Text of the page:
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(Trent Nelson | The Salt Lake Tribune) Damek (8, left) and Kyan (4) van der Wekken feed the family chickens in Salt Lake City Friday July 2, 2010. Residents are allowed to raise chickens in the city. West Valley City is debating a proposed ordinance that would allow backyard chickens.
Council delays vote, will incubate backyard chicken decision

Ordinance scheduled for a vote on April 15 to allow city time to incubate measure.

First Published Mar 25 2014 09:34 pm • Last Updated Mar 25 2014 10:24 pm

West Valley City • City Council members decided Tuesday to postpone a vote until April 15 on an ordinance that would allow hens in residential backyards so they could tweak the measure.

The decision came after the council heard comments from about 20 speakers, both pro and con.

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The ordinance would classify female chickens as pets and allow up to four per household in a residential zone. Currently, chickens are allowed only in agricultural areas.

Opponents of the change objected to the smell and noise of chickens.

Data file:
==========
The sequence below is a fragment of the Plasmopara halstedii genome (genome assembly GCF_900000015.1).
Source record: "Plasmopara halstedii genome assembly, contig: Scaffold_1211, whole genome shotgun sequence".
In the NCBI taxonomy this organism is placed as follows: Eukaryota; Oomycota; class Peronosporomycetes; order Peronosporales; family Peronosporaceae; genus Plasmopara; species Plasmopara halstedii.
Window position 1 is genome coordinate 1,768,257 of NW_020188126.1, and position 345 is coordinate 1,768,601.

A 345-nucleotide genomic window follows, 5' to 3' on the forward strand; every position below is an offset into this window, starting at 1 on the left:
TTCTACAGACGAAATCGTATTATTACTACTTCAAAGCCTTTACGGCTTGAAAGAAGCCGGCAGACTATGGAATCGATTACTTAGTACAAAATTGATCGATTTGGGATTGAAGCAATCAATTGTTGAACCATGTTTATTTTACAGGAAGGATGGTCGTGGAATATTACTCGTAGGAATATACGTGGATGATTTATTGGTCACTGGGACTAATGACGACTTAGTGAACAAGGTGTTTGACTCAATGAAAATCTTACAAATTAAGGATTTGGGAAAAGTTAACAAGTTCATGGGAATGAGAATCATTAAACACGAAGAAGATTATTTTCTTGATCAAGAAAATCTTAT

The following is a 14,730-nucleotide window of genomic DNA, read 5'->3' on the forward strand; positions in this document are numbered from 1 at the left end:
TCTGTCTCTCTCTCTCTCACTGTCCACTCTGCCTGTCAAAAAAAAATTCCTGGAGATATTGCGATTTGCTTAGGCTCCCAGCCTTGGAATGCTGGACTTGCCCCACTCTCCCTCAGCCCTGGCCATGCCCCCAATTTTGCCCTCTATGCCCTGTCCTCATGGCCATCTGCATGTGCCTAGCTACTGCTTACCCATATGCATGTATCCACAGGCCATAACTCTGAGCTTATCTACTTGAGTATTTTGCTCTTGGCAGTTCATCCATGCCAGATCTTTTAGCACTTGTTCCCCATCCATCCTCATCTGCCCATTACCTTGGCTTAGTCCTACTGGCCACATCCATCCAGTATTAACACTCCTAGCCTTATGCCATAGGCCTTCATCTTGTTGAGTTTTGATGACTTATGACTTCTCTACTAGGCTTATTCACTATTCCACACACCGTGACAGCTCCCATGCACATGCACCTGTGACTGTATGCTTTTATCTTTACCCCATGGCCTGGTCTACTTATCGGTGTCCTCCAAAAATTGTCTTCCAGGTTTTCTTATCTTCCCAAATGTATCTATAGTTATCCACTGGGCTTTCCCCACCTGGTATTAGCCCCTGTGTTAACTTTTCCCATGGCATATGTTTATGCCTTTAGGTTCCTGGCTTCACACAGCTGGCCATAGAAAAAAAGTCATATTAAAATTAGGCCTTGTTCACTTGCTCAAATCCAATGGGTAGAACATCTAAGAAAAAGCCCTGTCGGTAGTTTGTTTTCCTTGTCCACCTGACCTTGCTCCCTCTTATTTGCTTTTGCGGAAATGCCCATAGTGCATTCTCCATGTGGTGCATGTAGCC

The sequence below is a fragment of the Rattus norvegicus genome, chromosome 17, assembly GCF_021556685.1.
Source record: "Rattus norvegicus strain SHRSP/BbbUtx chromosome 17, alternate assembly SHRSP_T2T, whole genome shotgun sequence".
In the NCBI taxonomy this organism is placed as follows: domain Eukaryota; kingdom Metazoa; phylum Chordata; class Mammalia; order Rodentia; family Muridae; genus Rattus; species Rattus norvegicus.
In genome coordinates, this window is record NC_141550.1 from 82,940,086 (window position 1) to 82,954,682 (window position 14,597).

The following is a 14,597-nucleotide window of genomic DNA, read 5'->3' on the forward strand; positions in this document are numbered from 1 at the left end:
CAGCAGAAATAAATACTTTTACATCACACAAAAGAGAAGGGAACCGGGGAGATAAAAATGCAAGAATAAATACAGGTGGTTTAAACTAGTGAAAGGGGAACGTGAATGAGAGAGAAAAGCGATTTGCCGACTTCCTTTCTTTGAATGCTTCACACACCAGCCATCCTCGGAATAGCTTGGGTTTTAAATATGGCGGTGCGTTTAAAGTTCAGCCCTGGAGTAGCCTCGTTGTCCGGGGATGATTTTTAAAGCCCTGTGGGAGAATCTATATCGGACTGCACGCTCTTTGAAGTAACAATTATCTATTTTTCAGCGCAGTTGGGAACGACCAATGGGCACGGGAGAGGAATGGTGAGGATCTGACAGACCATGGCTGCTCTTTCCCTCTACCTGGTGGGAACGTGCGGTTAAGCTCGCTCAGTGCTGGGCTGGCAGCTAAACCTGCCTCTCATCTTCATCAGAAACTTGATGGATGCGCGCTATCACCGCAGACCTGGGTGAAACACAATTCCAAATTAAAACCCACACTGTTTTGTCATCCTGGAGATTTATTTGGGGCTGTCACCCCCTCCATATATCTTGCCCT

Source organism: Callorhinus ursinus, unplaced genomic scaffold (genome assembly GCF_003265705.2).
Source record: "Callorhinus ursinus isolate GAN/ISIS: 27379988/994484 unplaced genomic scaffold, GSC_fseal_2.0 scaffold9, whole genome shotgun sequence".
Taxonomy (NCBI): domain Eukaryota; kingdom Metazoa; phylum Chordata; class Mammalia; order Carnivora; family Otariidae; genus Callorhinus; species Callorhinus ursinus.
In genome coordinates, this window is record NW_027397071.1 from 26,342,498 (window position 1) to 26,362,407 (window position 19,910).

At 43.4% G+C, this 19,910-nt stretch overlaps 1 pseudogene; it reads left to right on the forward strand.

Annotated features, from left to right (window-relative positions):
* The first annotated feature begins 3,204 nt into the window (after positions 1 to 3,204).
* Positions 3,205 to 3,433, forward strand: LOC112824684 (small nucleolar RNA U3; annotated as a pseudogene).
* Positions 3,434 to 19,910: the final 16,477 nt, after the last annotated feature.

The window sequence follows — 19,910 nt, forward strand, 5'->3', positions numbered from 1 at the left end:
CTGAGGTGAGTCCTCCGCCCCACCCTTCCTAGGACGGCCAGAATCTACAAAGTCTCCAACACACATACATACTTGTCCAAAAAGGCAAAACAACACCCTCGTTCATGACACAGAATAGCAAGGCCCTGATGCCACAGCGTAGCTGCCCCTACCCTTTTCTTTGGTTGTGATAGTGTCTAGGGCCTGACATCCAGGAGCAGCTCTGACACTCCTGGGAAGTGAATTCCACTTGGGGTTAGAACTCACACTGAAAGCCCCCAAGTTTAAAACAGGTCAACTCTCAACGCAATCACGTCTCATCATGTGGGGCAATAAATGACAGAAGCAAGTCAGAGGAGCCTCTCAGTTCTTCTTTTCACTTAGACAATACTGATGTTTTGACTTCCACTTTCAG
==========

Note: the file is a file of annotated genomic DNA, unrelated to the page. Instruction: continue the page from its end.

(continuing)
"I live in a city, not on a farm," Gloria vanSoolen said.

Irene Jensen said she could not enjoy being in her backyard because a neighbor’s chickens smelled so bad and attracted bugs. Mike Markham said chickens do not belong in urban areas.

"If people want chickens, there are places zoned for chickens," he said. "I don’t think we need chickens in the city."

Proponents of the proposal said backyard chickens help stretch food budgets, provide better eggs than store-bought ones and produce manure that help gardens grow. They also disputed the complaint that hens produce a bad odor.

"My chickens never created a smell," said Ona Welch, who owned three hens before she learned they weren’t allowed in a residential neighborhood.

She added: "I really enjoyed the fresh eggs."

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Tanya Gillmore said chickens are affectionate pets and great for 4-H projects.

"They’re not going to be any louder, the clucking hens, than a barking dog," she said.

City staffers and the Planning Commission have recommended against allowing chickens in residential neighborhoods. A city report says animal control officers already get about 15 to 20 calls each week complaining about the noise and smells from chickens or alleging that a resident is running an egg-selling business.


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